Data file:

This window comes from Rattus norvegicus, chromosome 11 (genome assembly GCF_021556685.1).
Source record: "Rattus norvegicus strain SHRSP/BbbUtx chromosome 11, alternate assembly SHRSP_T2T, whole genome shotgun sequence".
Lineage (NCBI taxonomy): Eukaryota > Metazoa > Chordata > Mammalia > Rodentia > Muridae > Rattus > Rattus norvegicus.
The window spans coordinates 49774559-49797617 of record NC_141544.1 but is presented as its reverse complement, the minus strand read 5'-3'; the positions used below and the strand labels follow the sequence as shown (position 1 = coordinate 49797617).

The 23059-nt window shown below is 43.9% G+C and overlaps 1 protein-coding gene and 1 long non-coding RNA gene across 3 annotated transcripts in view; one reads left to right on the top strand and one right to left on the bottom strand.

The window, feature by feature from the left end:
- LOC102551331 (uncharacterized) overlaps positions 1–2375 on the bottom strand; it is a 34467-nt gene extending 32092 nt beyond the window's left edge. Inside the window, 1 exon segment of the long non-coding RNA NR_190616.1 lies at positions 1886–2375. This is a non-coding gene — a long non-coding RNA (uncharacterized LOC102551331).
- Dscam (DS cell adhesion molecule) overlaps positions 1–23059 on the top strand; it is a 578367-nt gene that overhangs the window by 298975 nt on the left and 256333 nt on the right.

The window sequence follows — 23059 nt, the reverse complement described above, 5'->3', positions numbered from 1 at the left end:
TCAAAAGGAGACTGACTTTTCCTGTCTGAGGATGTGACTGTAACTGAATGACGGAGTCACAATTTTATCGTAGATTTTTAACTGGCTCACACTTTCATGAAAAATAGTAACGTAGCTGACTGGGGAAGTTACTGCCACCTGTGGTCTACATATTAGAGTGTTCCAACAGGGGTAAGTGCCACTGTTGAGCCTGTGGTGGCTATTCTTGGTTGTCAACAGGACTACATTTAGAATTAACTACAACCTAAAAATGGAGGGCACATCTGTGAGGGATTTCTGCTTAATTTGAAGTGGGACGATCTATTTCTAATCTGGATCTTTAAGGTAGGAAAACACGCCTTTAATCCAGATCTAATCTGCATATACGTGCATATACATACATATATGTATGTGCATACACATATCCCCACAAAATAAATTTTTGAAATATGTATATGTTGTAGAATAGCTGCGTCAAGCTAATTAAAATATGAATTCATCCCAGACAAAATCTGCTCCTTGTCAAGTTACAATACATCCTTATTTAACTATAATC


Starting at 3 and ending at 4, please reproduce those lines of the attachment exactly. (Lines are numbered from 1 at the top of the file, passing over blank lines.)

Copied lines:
Lineage (NCBI taxonomy): Eukaryota > Metazoa > Chordata > Mammalia > Rodentia > Muridae > Rattus > Rattus norvegicus.
The window spans coordinates 49774559-49797617 of record NC_141544.1 but is presented as its reverse complement, the minus strand read 5'-3'; the positions used below and the strand labels follow the sequence as shown (position 1 = coordinate 49797617).